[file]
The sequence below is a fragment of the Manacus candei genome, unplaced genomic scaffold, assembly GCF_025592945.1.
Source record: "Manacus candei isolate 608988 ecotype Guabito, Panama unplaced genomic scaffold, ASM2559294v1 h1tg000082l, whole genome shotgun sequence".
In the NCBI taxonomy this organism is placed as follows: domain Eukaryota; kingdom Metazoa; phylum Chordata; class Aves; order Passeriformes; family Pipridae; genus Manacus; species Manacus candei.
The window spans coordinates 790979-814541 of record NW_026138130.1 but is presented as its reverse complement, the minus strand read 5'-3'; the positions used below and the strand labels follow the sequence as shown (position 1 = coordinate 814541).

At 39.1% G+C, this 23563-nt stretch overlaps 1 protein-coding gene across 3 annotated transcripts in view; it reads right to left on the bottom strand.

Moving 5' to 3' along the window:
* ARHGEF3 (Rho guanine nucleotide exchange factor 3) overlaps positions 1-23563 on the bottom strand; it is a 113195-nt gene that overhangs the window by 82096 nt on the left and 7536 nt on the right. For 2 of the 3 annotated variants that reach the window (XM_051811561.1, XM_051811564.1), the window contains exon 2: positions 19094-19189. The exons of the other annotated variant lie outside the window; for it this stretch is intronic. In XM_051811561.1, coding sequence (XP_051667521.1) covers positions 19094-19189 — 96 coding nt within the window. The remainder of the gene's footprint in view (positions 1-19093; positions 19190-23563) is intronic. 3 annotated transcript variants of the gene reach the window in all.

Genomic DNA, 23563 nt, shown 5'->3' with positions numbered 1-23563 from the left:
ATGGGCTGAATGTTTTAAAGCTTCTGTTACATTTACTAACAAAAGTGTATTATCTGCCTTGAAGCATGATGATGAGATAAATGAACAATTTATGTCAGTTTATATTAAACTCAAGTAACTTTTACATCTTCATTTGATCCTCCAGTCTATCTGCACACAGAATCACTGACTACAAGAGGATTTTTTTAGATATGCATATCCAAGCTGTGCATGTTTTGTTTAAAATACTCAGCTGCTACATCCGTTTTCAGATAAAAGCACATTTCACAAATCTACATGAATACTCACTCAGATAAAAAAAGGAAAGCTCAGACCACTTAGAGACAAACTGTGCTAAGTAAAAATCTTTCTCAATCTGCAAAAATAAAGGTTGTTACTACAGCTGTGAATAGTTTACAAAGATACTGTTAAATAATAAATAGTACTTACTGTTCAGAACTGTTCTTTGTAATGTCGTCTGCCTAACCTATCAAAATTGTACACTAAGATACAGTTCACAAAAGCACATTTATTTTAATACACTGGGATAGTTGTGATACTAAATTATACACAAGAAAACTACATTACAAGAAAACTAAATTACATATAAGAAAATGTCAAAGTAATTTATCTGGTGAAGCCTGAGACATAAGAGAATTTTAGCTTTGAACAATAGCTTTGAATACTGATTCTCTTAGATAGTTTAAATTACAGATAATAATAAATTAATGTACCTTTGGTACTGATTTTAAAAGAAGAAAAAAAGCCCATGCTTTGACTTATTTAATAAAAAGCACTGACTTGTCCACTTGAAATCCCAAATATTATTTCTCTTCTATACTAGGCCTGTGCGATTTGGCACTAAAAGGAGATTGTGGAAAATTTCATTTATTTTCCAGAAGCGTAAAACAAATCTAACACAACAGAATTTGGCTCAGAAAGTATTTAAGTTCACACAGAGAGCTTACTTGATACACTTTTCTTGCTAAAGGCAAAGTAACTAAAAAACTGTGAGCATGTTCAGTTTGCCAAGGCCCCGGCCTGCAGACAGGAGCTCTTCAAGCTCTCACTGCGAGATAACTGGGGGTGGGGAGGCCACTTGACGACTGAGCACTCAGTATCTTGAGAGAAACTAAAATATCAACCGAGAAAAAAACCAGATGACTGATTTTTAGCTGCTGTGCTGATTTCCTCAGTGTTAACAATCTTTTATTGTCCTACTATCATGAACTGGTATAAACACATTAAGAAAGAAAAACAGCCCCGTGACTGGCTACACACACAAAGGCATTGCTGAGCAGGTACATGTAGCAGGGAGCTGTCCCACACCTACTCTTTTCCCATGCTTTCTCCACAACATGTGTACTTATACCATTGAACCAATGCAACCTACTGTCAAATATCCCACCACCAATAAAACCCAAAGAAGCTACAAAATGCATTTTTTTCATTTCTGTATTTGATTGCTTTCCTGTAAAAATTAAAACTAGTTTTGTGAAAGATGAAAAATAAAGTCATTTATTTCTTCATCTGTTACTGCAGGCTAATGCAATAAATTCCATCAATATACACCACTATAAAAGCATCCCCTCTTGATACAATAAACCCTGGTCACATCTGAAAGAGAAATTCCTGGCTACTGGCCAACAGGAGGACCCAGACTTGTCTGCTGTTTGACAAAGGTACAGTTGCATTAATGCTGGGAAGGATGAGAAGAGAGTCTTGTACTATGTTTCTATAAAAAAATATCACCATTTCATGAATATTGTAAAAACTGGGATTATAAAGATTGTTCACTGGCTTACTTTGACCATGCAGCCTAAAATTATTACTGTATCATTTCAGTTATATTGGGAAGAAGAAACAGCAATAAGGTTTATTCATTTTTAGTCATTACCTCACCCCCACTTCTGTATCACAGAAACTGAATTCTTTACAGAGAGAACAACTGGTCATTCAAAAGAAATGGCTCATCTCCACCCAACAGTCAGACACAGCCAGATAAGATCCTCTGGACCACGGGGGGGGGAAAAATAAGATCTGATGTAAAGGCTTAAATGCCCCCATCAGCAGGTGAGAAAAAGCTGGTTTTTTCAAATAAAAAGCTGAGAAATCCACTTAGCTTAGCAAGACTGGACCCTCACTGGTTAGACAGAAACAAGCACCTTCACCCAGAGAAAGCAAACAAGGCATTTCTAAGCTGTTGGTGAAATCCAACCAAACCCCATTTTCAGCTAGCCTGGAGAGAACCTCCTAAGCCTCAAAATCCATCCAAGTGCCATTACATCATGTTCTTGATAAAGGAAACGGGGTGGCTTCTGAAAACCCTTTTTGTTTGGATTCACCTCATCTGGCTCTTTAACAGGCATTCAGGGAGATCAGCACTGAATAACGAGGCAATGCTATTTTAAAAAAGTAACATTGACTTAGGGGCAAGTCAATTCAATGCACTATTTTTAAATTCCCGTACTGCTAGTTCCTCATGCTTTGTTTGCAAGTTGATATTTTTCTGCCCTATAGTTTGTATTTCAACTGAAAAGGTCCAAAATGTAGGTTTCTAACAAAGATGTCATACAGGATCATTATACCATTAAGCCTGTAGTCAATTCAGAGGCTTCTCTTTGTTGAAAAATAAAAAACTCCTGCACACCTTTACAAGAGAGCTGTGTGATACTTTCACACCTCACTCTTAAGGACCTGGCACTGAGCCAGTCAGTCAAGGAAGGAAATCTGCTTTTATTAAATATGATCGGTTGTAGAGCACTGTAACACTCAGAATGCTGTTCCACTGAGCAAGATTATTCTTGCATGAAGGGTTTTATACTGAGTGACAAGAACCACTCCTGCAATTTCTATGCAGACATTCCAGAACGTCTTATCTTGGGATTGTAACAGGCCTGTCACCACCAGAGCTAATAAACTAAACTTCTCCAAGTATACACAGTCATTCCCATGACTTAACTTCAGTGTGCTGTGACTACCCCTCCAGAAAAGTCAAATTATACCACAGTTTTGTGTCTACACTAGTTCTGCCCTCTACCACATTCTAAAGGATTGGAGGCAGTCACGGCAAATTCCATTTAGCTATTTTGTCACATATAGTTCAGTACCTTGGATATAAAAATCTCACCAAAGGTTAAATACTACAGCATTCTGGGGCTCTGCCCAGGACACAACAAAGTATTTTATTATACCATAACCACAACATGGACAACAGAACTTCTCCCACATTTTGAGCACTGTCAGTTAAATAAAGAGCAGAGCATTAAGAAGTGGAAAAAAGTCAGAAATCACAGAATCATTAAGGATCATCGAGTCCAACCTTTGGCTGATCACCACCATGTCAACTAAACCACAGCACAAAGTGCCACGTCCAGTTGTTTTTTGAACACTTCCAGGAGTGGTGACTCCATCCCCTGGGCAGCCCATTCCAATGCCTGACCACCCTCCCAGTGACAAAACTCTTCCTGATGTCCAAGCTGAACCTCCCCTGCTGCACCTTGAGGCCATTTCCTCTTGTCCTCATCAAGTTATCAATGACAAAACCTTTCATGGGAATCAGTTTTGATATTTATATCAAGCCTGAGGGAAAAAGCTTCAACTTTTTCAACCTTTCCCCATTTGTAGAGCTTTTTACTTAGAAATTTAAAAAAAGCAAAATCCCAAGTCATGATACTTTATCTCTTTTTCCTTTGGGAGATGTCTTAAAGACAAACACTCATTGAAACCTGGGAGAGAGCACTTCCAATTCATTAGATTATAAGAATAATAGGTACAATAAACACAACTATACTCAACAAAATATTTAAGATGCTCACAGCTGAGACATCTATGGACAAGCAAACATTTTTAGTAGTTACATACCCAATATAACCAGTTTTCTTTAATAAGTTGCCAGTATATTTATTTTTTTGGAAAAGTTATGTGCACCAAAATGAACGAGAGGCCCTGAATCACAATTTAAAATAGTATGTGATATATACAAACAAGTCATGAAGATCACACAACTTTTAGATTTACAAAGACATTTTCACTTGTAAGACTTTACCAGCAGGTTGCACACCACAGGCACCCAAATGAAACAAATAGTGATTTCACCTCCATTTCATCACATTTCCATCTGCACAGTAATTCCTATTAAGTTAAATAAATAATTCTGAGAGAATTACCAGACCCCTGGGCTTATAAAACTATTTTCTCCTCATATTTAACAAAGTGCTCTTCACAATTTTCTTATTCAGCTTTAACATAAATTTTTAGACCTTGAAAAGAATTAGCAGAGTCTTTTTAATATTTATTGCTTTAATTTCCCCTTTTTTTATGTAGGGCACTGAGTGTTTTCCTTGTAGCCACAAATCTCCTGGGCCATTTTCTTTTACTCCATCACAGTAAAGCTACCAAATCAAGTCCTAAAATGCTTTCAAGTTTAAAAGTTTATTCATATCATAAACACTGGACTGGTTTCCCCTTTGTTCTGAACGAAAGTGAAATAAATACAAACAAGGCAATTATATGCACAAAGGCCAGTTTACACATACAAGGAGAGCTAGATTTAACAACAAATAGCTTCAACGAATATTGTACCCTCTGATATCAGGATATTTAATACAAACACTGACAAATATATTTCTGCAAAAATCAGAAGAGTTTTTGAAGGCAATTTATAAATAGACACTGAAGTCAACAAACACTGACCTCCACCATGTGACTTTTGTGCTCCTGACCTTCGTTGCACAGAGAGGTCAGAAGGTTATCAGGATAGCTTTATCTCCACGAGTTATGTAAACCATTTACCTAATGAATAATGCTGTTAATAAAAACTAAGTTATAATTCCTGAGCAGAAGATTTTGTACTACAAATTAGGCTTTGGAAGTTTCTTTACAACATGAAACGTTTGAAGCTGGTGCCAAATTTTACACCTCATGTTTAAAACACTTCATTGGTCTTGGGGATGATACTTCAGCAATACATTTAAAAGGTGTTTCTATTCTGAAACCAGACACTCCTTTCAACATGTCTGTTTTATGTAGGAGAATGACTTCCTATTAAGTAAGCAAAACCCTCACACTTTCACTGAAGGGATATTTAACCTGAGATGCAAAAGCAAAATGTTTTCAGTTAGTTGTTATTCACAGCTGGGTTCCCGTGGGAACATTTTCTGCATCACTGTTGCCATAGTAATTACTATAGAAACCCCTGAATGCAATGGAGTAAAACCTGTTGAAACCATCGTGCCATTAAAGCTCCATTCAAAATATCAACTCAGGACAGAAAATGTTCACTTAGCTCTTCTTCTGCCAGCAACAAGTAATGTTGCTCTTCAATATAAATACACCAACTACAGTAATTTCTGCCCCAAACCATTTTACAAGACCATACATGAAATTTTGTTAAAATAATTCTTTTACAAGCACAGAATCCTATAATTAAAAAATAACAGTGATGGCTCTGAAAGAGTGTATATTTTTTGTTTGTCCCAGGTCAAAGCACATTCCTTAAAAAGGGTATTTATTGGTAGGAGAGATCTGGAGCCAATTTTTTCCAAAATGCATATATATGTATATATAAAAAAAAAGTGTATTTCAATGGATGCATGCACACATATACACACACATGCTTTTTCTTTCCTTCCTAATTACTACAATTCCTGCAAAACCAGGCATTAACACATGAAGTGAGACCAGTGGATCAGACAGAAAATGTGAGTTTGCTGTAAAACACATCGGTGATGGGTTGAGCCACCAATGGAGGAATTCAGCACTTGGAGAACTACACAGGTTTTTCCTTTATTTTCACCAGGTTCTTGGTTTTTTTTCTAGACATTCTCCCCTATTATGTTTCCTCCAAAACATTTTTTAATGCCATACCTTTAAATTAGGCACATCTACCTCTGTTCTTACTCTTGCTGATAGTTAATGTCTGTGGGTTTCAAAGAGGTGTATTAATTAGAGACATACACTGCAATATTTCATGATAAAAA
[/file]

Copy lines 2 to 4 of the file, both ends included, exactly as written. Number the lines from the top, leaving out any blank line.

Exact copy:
Source record: "Manacus candei isolate 608988 ecotype Guabito, Panama unplaced genomic scaffold, ASM2559294v1 h1tg000082l, whole genome shotgun sequence".
In the NCBI taxonomy this organism is placed as follows: domain Eukaryota; kingdom Metazoa; phylum Chordata; class Aves; order Passeriformes; family Pipridae; genus Manacus; species Manacus candei.
The window spans coordinates 790979-814541 of record NW_026138130.1 but is presented as its reverse complement, the minus strand read 5'-3'; the positions used below and the strand labels follow the sequence as shown (position 1 = coordinate 814541).